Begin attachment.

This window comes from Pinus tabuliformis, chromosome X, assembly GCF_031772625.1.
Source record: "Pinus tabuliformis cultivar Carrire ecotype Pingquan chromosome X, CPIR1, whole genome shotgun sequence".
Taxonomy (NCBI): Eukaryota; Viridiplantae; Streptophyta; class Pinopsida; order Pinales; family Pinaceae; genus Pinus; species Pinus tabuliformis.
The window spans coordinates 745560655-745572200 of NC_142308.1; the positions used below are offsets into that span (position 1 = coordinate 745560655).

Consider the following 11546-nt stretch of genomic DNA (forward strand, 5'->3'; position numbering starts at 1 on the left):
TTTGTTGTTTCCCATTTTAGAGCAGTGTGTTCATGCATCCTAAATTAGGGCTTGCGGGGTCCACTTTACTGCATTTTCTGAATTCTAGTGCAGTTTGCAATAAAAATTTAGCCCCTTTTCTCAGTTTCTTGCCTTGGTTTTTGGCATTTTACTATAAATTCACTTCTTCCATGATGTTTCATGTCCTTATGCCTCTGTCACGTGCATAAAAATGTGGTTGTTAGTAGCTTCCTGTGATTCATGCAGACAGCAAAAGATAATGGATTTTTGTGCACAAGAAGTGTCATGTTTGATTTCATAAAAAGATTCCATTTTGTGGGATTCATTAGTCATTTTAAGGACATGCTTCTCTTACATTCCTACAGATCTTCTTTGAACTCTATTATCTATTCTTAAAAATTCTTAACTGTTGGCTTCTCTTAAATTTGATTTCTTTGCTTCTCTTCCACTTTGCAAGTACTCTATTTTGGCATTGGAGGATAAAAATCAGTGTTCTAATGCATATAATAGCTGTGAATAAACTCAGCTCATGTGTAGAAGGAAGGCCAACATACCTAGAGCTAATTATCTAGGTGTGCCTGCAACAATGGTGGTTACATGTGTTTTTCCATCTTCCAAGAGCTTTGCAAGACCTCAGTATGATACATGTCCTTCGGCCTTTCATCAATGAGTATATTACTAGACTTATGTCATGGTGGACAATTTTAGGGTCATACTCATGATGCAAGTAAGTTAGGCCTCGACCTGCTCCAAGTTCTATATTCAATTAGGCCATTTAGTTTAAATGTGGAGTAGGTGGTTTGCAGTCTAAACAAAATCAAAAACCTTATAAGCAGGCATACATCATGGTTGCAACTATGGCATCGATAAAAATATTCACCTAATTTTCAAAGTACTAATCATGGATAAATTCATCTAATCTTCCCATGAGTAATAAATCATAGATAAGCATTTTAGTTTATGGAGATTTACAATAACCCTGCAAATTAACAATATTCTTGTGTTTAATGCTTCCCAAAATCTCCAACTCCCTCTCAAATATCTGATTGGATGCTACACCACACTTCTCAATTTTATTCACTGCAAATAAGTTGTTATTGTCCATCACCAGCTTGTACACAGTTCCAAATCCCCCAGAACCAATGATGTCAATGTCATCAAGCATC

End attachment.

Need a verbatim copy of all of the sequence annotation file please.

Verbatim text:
This window comes from Pinus tabuliformis, chromosome X, assembly GCF_031772625.1.
Source record: "Pinus tabuliformis cultivar Carrire ecotype Pingquan chromosome X, CPIR1, whole genome shotgun sequence".
Taxonomy (NCBI): Eukaryota; Viridiplantae; Streptophyta; class Pinopsida; order Pinales; family Pinaceae; genus Pinus; species Pinus tabuliformis.
The window spans coordinates 745560655-745572200 of NC_142308.1; the positions used below are offsets into that span (position 1 = coordinate 745560655).

Consider the following 11546-nt stretch of genomic DNA (forward strand, 5'->3'; position numbering starts at 1 on the left):
TTTGTTGTTTCCCATTTTAGAGCAGTGTGTTCATGCATCCTAAATTAGGGCTTGCGGGGTCCACTTTACTGCATTTTCTGAATTCTAGTGCAGTTTGCAATAAAAATTTAGCCCCTTTTCTCAGTTTCTTGCCTTGGTTTTTGGCATTTTACTATAAATTCACTTCTTCCATGATGTTTCATGTCCTTATGCCTCTGTCACGTGCATAAAAATGTGGTTGTTAGTAGCTTCCTGTGATTCATGCAGACAGCAAAAGATAATGGATTTTTGTGCACAAGAAGTGTCATGTTTGATTTCATAAAAAGATTCCATTTTGTGGGATTCATTAGTCATTTTAAGGACATGCTTCTCTTACATTCCTACAGATCTTCTTTGAACTCTATTATCTATTCTTAAAAATTCTTAACTGTTGGCTTCTCTTAAATTTGATTTCTTTGCTTCTCTTCCACTTTGCAAGTACTCTATTTTGGCATTGGAGGATAAAAATCAGTGTTCTAATGCATATAATAGCTGTGAATAAACTCAGCTCATGTGTAGAAGGAAGGCCAACATACCTAGAGCTAATTATCTAGGTGTGCCTGCAACAATGGTGGTTACATGTGTTTTTCCATCTTCCAAGAGCTTTGCAAGACCTCAGTATGATACATGTCCTTCGGCCTTTCATCAATGAGTATATTACTAGACTTATGTCATGGTGGACAATTTTAGGGTCATACTCATGATGCAAGTAAGTTAGGCCTCGACCTGCTCCAAGTTCTATATTCAATTAGGCCATTTAGTTTAAATGTGGAGTAGGTGGTTTGCAGTCTAAACAAAATCAAAAACCTTATAAGCAGGCATACATCATGGTTGCAACTATGGCATCGATAAAAATATTCACCTAATTTTCAAAGTACTAATCATGGATAAATTCATCTAATCTTCCCATGAGTAATAAATCATAGATAAGCATTTTAGTTTATGGAGATTTACAATAACCCTGCAAATTAACAATATTCTTGTGTTTAATGCTTCCCAAAATCTCCAACTCCCTCTCAAATATCTGATTGGATGCTACACCACACTTCTCAATTTTATTCACTGCAAATAAGTTGTTATTGTCCATCACCAGCTTGTACACAGTTCCAAATCCCCCAGAACCAATGATGTCAATGTCATCAAGCATC